ArticlesHow to Snow Blow Your Driveway

How to Snow Blow Your Driveway

​​Snow blowing your driveway after getting a few inches of fresh powder is like any other job around the house: you want to get it done as quickly and efficiently as possible. 

So, what’s the best strategy for clearing your driveway with a snow blower? We’ve broken down everything you should do when using your snow blower into six simple steps so that you can clear your driveway with little to no hassle and move on with your day. 

Before we get started, always remember to refer to your snow blower owner’s manual before use for directions that apply specifically to the model you own. 

Prepare Yourself

The single most important thing to keep in mind when you’re snow blowing your driveway is your own personal safety. That starts with dressing for the cold – multiple layers, a winter hat, gloves or mittens and warm boots are essential. Check the temperature outside and get a good feel for any possible windchill so that you don’t underdress.

 It’s recommended you don’t wear loose-fitting clothing that could get stuck in the snow blower and threaten your safety.

Prepare Your Snow Blower 

Continue to protect yourself and your snow blower by making sure the machine is in good condition and ready for use. Give your snow blower a thorough inspection to make sure all parts are in working order and replace them as necessary with original equipment manufacturer parts. Also check to see if the oil should be changed or if you need fresh fuel.

To ensure your snow blower is always in tip-top shape, follow a regular maintenance schedule like this one from Troy-Bilt. 

Prepare Your Driveway

Make sure your driveway and other areas that you’re removing snow from are clear of any objects or debris – like a newspaper or a dog chain – that could get stuck in your snow blower and damage the machine or result in an injury. 

Additionally, don’t begin snow blowing until the area is cleared of bystanders or pets. If they’re around the area while you’re snow blowing, make sure they’re at least 75 feet away from the snow blower and never point the chute in their direction. 

Check the Wind

Wind direction plays a key role in determining the path you’ll take when clearing your driveway. 

If there is little or no wind, it’s best to start snow blowing in the middle of the driveway. However, if there’s a stronger wind then your best strategy will be to start clearing your driveway from side to side. More on that below. 

Plan Your Snow Blowing Route

Before we detail how to plan the best snow blowing route, here are a couple of tips to keep in mind while you’re clearing your driveway:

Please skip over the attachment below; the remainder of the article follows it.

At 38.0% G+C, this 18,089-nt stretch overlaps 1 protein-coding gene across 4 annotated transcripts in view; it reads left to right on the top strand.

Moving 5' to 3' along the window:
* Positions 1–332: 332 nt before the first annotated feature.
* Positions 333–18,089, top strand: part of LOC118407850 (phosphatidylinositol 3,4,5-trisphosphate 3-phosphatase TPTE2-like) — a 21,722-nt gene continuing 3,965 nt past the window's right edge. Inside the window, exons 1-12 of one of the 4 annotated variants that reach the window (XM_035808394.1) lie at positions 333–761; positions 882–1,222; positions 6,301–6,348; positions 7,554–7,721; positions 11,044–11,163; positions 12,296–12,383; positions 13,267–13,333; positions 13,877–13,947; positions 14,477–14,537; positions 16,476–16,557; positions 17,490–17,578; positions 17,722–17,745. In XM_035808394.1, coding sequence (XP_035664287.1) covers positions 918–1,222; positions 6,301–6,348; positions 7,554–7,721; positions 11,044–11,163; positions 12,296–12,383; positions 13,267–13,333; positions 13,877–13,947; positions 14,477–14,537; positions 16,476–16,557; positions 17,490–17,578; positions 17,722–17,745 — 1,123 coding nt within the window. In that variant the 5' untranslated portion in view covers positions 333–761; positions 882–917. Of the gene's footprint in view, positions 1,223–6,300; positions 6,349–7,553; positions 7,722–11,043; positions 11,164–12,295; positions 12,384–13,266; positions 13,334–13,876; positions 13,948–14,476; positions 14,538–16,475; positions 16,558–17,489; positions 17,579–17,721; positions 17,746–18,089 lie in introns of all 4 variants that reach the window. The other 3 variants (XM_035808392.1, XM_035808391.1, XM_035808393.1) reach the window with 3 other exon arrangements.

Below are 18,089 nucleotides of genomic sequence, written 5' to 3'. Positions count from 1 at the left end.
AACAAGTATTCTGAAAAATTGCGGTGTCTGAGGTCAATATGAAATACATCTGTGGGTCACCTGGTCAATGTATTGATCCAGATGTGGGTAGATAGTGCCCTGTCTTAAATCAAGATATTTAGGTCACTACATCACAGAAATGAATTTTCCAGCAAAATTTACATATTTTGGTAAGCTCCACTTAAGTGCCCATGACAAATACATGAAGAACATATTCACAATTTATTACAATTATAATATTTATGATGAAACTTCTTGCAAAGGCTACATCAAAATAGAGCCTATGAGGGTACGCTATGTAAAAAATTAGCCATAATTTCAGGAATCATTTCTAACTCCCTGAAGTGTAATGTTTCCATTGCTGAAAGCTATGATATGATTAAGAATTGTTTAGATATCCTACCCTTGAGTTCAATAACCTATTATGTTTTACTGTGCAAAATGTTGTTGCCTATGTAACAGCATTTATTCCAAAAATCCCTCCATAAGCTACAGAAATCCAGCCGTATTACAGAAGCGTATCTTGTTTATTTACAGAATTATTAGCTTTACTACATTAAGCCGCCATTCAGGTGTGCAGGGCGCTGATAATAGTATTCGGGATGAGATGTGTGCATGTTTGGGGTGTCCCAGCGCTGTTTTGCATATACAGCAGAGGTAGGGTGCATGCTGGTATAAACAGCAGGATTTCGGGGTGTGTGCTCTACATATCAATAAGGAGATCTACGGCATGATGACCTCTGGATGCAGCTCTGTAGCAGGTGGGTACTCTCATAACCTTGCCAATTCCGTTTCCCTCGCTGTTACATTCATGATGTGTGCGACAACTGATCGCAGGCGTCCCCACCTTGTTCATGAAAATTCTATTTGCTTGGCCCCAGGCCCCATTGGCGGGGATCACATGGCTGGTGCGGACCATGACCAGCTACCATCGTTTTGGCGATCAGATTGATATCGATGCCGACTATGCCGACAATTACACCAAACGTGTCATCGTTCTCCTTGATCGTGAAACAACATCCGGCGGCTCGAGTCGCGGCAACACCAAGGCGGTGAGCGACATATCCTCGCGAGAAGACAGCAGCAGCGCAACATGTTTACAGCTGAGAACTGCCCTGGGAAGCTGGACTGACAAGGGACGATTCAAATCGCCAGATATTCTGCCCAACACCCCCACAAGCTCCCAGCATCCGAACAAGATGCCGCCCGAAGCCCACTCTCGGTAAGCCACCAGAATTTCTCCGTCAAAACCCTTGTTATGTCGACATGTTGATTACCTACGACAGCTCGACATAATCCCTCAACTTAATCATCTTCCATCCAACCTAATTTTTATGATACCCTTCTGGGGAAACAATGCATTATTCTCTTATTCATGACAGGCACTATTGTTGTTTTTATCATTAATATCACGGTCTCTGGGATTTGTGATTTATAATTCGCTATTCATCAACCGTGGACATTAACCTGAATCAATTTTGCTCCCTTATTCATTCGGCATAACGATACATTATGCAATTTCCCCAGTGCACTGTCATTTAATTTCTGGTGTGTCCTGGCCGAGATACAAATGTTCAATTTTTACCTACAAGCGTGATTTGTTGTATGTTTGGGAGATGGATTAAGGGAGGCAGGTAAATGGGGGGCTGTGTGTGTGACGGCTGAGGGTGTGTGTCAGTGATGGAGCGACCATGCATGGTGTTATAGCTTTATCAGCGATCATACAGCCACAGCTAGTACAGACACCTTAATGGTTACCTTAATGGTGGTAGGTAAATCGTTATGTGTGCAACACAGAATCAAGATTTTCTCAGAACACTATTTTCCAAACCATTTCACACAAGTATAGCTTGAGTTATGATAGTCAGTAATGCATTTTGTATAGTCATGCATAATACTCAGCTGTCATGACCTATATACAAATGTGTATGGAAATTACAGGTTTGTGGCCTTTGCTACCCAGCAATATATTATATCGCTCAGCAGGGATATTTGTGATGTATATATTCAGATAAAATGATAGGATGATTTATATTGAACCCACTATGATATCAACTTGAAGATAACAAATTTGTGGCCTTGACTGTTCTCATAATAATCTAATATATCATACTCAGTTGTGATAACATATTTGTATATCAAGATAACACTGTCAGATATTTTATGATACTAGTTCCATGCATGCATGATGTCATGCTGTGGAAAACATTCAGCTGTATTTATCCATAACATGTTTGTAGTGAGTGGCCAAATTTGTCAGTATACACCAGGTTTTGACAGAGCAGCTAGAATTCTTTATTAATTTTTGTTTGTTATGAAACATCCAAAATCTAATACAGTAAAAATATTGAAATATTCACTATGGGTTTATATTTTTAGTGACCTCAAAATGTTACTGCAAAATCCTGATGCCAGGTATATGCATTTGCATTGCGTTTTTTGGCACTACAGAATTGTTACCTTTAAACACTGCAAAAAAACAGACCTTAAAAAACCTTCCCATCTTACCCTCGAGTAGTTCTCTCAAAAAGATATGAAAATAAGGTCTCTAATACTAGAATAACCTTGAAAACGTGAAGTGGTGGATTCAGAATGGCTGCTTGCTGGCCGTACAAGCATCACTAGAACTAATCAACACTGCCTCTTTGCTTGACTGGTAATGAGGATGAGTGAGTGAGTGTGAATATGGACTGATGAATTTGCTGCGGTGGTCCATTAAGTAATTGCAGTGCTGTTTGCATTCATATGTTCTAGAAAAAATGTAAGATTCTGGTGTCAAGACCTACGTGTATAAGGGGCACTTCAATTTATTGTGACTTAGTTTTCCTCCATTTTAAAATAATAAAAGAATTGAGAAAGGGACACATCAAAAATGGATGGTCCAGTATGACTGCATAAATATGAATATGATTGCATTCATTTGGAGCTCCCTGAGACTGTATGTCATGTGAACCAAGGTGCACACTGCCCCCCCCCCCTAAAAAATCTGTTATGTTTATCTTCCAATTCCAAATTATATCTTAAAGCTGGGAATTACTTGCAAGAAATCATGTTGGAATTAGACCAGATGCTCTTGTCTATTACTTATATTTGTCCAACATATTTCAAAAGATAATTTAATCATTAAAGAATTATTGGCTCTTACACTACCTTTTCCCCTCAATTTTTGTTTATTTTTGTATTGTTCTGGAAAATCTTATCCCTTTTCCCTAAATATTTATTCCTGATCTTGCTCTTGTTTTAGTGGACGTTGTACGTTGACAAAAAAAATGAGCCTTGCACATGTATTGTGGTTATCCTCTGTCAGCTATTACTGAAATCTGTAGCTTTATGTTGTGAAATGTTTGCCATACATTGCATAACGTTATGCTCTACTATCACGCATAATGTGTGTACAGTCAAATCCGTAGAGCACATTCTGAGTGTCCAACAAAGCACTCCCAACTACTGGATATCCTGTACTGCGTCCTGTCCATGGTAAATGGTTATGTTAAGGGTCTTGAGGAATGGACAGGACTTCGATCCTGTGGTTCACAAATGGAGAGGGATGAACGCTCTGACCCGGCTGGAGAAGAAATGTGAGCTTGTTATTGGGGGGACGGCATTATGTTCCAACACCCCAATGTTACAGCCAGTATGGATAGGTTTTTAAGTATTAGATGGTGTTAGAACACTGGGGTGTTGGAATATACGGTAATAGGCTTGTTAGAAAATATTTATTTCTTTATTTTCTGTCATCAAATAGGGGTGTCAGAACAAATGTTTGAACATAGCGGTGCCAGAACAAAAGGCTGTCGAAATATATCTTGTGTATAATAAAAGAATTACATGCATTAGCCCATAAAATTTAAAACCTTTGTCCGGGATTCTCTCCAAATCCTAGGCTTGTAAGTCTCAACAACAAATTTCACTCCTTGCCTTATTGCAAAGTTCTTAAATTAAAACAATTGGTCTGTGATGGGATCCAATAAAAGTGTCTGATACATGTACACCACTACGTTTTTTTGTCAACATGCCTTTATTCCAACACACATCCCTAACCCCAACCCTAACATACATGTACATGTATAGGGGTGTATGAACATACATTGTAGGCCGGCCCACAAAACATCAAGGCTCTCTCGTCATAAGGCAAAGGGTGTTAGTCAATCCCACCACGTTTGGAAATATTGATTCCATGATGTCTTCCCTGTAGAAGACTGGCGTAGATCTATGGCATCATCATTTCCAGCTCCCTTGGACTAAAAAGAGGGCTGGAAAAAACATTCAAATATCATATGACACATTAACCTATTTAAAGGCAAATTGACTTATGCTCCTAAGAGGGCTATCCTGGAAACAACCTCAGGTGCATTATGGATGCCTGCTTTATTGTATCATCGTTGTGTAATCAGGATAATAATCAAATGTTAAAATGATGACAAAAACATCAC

• It’s best to clear snow from your driveway during or immediately after a snowfall, if visibility is good. The longer you wait after a snowfall, the more difficult it will be to clear your driveway.
  • Remove snow from your driveway lengthwise so that the job can be finished in fewer passes and turning your snow blower is easier.
  • Clearing speed is important. Keep up a good, steady pace so that your clearing distance has the snow being thrown 15-20 feet. If you go too slow then the snow won’t be thrown far enough.
  • Throw snow as far into your yard as possible, ideally into unused areas, to keep from creating large snow banks along the sides of your driveway.
  • Avoid throwing snow where it can build up on the sides or foundation of your home and potentially lead to water damage.

Now, as for planning your best snow blowing route, if there’s little or no wind, start snow blowing in the middle of your driveway and work in a circular motion that gradually widens. That way you won’t have to change the snow blower’s chute position – it will always be pointed away from the areas you’ve already cleared – and you’ll avoid having to clear the same area twice. 

If you do have to deal with wind, don’t fight it. Rather than starting in the middle of the driveway, start on the side in the upwind direction and blow snow in the direction of the wind to avoid it falling onto areas you’ve already cleared. As you make your way up and down the driveway, adjust the snow blower chute’s direction so you don’t throw snow onto cleared areas. 

Shovel After Snow Blowing

While you’re blowing snow, it’s likely that some of that snow will land in areas around your property that your snow blower can’t access. That’s why saving all your shovel work until after you’ve finished snow blowing is the way to go. It guarantees you won’t have to shovel any areas twice.

Heather Jones
Heather Jones
Hello! I'm Heather Jones, a dedicated writer and expert in the fields of DIY projects, home improvement, and emergency preparedness. With over 15 years of hands-on experience, I'm committed to sharing practical tips and tricks to help you make the most out of your home and life.

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